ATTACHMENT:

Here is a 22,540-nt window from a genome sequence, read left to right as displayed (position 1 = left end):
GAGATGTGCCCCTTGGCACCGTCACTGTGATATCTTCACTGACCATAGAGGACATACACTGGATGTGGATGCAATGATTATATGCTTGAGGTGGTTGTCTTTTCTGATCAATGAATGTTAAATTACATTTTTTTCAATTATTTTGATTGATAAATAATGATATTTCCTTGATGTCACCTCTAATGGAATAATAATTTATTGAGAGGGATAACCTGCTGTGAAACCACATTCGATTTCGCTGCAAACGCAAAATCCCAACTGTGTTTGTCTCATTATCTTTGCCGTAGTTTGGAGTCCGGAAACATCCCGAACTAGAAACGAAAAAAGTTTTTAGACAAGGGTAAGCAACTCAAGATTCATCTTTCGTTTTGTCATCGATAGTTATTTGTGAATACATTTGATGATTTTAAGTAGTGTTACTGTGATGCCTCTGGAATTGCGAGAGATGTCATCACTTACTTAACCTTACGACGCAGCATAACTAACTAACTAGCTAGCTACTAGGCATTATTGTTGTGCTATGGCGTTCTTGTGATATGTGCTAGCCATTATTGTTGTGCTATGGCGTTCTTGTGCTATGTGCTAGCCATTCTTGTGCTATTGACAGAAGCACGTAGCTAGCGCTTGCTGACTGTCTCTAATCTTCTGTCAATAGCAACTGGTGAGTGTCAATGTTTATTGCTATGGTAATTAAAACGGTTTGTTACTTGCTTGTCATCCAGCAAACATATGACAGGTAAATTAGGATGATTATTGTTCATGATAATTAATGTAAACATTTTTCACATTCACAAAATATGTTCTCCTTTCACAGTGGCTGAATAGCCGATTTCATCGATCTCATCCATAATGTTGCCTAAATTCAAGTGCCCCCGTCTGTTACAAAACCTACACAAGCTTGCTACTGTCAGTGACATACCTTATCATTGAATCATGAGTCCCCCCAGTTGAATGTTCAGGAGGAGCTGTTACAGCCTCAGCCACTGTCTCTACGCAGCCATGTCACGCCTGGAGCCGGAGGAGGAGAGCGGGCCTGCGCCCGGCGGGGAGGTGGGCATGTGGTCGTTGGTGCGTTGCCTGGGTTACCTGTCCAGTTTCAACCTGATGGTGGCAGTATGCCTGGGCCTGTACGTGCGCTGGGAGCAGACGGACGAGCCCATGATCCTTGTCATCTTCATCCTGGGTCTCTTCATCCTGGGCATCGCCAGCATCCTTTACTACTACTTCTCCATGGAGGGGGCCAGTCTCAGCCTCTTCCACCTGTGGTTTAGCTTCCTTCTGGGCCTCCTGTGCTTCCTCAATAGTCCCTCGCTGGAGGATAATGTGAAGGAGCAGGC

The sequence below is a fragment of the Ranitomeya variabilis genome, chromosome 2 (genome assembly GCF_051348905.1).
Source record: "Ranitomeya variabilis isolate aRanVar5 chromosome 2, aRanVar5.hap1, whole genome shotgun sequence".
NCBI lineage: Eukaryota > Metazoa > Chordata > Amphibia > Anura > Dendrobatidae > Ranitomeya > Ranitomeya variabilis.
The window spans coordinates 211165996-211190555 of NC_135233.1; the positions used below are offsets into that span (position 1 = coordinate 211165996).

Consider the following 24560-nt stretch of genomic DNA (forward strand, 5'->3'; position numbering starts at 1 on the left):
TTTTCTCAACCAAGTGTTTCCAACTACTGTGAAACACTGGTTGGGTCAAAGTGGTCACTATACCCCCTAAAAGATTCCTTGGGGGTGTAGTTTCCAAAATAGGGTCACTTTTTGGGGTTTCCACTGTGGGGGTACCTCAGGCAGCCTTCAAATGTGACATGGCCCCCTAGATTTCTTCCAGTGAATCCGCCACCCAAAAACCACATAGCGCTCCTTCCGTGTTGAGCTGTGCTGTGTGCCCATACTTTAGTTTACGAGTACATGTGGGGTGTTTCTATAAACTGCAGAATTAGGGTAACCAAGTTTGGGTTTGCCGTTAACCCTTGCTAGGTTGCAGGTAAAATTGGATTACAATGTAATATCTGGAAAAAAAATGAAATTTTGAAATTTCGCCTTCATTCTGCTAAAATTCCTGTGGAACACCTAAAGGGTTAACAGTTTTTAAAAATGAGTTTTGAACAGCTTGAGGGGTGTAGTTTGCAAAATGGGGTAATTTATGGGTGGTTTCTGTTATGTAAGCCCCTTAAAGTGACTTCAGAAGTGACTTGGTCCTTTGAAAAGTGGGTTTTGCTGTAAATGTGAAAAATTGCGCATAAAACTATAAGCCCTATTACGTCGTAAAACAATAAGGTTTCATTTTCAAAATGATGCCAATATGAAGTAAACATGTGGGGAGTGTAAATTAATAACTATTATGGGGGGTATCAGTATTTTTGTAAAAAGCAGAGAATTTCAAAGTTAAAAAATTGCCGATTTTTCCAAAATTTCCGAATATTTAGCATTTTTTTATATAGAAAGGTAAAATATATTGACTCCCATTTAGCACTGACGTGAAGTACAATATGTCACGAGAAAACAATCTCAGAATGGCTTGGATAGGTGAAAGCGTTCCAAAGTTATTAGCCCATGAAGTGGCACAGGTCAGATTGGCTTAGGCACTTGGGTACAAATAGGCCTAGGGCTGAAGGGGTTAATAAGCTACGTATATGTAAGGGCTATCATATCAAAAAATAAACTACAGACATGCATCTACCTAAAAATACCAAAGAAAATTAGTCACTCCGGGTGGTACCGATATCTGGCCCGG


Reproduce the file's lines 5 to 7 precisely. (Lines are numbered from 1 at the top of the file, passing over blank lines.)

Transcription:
NCBI lineage: Eukaryota > Metazoa > Chordata > Amphibia > Anura > Dendrobatidae > Ranitomeya > Ranitomeya variabilis.
The window spans coordinates 211165996-211190555 of NC_135233.1; the positions used below are offsets into that span (position 1 = coordinate 211165996).

Consider the following 24560-nt stretch of genomic DNA (forward strand, 5'->3'; position numbering starts at 1 on the left):